Tag Archive for red lights

Bike law change #12: Turn stop signs into yields, and red lights into stop signs

We’ve all been there.

Maybe you have the good sense to take a back street through a quiet neighborhood, rather than ride on a busy, traffic-choked thoroughfare. Except then you have to stop for a stop sign on every corner.

Of course, you could do what so many other riders do, and just blow through it as if it wasn’t there — which could result in a sizable ticket if you don’t happen to notice the cop parked around the corner. Or maybe you make the same compromise I do, and brake just enough to stop most, if not all, your forward momentum, then roll through the intersection before you have to clip out of your pedals.

Or maybe you find yourself at a deserted intersection in the middle of the night, enduring a seemingly interminable wait for a red light to change — even though it should have detected the presence of a cyclist.

Fortunately, there’s an easy — and obvious — solution that’s been proven to work in the state of Idaho for over a quarter of a century.

Of course, California isn’t Idaho. And what works there won’t necessarily work here with our heavy traffic and angry, indignorant drivers. But given some very minor modifications, it could be a very effective solution for our state, as well.

So follow the Idaho solution for stop signs, and allow cyclists to treat them as if they were yield signs — slow down, look around carefully, and in the absence of any conflicting traffic, proceed through the intersection.

For red lights, just come to a complete stop, ceasing all forward momentum, though not necessarily stopping so long that you have to put your foot down. If there is other traffic at the intersection — whether cross traffic or other vehicles on the same street waiting for the light to change — remain stopped and wait for the green light.

Because frankly, too many California drivers would get pissed off if they had to wait and you didn’t. Which means either they’d go through the light as well, or take out their anger on the next rider they see.

But if you’re the only one waiting at the light, you should be able to treat it like a stop sign. And once any cross traffic has passed, continue on your way without having to sit an wait for the light to change.

 

Damien Newton has recently discussed misleading press reports that make cyclists seem responsible for accidents that their fault (here and here); the Bicycling Lawyer addresses the same theme in his most recent column. The Times’ sister publication discusses how to get back on a bike if you haven’t ridden in years. And a tribute to a fallen cyclist is held in Kentucky — as the police investigate yet another cycling accident.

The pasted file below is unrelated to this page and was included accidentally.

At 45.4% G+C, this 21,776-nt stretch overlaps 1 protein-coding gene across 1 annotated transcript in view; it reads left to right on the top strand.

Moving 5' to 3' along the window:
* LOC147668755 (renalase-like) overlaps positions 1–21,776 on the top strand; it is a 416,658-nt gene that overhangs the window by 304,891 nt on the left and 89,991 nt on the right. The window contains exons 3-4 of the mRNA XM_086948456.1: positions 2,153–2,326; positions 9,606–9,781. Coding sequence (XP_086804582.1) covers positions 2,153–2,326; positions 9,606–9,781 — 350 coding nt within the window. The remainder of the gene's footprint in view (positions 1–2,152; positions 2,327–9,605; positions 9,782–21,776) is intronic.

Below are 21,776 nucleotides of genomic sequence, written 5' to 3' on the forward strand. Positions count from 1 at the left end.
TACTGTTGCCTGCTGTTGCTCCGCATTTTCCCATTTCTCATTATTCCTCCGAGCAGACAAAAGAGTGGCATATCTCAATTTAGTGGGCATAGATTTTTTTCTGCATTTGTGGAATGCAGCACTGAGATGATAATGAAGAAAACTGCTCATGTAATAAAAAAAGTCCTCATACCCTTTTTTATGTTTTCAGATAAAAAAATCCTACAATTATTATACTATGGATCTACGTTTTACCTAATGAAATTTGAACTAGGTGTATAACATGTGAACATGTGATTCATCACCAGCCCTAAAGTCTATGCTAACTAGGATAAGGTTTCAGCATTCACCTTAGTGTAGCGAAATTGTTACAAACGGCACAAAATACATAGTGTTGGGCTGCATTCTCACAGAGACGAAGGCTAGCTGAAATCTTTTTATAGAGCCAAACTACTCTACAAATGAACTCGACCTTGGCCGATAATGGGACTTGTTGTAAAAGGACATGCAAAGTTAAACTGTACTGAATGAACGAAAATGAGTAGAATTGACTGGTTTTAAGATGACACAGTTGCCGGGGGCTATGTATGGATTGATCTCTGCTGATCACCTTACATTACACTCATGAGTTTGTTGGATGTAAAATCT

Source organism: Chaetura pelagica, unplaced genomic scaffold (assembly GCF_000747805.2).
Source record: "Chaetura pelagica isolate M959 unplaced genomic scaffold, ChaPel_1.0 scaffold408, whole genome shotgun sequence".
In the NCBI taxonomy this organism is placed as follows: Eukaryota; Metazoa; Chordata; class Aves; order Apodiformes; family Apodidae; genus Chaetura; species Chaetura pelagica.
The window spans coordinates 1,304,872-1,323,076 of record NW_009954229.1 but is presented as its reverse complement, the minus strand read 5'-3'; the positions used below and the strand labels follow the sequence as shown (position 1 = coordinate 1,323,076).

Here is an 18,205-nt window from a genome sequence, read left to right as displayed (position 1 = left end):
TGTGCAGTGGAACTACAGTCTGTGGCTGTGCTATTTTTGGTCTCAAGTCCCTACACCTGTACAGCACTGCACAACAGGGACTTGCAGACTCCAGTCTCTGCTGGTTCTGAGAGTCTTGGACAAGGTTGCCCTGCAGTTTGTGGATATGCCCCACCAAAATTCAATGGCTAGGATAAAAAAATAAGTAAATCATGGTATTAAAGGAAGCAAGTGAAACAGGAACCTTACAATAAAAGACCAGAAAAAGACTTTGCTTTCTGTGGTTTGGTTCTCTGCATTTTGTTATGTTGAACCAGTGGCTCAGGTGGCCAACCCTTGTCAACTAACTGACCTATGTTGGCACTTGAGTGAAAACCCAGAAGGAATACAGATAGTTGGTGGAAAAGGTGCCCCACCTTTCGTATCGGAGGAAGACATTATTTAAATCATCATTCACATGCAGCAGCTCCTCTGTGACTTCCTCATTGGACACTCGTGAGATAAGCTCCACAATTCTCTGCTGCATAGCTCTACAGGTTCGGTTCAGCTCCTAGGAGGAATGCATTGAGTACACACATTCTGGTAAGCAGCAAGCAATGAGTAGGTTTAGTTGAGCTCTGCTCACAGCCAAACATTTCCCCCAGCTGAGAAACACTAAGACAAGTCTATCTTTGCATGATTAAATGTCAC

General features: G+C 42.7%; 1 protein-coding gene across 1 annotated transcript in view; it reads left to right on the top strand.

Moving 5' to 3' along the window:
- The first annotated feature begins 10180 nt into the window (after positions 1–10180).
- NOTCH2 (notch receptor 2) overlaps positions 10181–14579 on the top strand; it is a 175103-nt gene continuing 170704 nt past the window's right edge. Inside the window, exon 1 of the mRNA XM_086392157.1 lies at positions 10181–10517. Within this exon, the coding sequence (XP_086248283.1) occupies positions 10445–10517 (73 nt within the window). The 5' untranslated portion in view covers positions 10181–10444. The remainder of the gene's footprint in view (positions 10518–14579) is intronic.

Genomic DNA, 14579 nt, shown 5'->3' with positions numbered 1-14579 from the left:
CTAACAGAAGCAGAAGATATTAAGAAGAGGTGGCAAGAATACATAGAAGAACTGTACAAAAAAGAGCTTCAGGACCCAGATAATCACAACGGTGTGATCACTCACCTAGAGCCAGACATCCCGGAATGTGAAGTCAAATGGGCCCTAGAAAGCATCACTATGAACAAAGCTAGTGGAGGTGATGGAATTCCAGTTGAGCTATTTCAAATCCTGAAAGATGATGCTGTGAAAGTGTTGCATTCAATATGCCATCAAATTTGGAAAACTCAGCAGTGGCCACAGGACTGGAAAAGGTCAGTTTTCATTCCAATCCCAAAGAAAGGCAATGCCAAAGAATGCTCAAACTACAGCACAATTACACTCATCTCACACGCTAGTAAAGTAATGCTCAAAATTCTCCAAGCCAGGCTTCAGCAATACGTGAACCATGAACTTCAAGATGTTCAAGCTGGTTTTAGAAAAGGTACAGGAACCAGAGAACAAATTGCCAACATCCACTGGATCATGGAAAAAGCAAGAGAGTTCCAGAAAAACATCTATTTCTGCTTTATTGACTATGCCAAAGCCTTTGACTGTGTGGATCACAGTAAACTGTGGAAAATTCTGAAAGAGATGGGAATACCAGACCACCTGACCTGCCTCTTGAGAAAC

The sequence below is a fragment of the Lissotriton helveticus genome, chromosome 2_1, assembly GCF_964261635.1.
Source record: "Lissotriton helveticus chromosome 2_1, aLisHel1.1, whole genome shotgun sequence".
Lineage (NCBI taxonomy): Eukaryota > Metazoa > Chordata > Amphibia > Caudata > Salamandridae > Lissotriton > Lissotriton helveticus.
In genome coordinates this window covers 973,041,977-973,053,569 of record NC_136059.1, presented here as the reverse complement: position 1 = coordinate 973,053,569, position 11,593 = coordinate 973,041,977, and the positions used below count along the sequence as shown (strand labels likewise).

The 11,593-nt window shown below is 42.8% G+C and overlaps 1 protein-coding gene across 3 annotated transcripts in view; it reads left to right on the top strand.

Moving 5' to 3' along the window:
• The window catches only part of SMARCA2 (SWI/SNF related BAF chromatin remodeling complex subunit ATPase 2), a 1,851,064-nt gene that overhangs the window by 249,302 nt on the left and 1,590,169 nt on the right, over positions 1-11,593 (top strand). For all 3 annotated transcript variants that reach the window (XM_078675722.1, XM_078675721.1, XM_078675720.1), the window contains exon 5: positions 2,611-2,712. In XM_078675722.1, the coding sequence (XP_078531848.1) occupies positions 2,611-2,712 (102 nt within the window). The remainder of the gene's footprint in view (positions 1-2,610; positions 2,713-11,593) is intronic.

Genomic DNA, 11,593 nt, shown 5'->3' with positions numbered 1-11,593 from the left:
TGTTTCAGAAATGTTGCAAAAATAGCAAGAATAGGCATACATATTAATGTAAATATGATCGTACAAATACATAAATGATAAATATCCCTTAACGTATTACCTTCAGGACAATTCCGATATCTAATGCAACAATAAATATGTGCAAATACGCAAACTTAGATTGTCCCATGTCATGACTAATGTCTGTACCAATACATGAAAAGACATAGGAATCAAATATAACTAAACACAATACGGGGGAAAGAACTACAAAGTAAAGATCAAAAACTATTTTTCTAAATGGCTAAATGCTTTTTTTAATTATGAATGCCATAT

What goes around…

There’s an intersection near my home, with a short, steep hill leading down on one side, and an equally short, steep hill leading back up the other.

And a stop sign in between.

If there’s no cross traffic, you can gain enough speed on the way down to blow through the stop sign and roll up the next hill without having to pedal — which comes in pretty handy at the end of a long, hard ride.

That’s what I always did, anyway. Until one time there was a little boy waiting on the corner with his father. And as I blew through the intersection, he pointed at me and said, “I want to be just like him.”

And I realized that I’d just taught a little kid to run stop signs.

So that was the last time I ever did that. Sure, I may roll through an intersection after braking almost to a stop — the same way most drivers do in this town. But blast through a stop sign like it isn’t even there?

No mas.

Then again, I also stop for red lights. As a driver, as well as a cyclist, I know how annoying it is to see a cyclist blow through a light while I’m stuck there waiting for it to change. And I’ve seen too many close calls when cross traffic suddenly appears out of nowhere.

I wave cars through the intersection if there’s any question over who has the right of way — or if it looks like they won’t let me have it — and wave them around me if they’re reluctant to pass when I can see it’s safe to do so.

I try to stay out of the way of traffic as much as possible, whether by riding in a bike lane or sticking as close to the right as I think is safe under the circumstances. And if I need to take a lane, I’ll signal my intention and cut over once someone makes room for me, then try to match the speed of traffic and move back over as soon as possible — and give the driver behind me a wave to thank him for following safely.

Do I ride this way because I’m some goody-two-shoes who doesn’t have the, uh…guts to ride more aggressively?

Yeah, right. I have X-rays that would argue otherwise.

No, I do it because I’ve learned that discretion really is the better part of valor, and that riding is more fun when you get back home in the same condition you were in when you left. Or reasonably close to it, anyway.

And because I hope that by showing a little courtesy and respect to the drivers around me, they may show the same consideration to the next rider they meet.

And that might just be you.

A couple quick links: The L.A. Times encourages drivers to share the road (thanks to Mike Wally for posting the link; I missed somehow it the first time around). Our cycling troubles make news across the pond. Hizzoner blows off Damien Newton and Joe Linton, along with our lousy 1% — we need to remind him that cyclists vote, too. And according to LAist, skateboarders do the crime, cyclists do the time.

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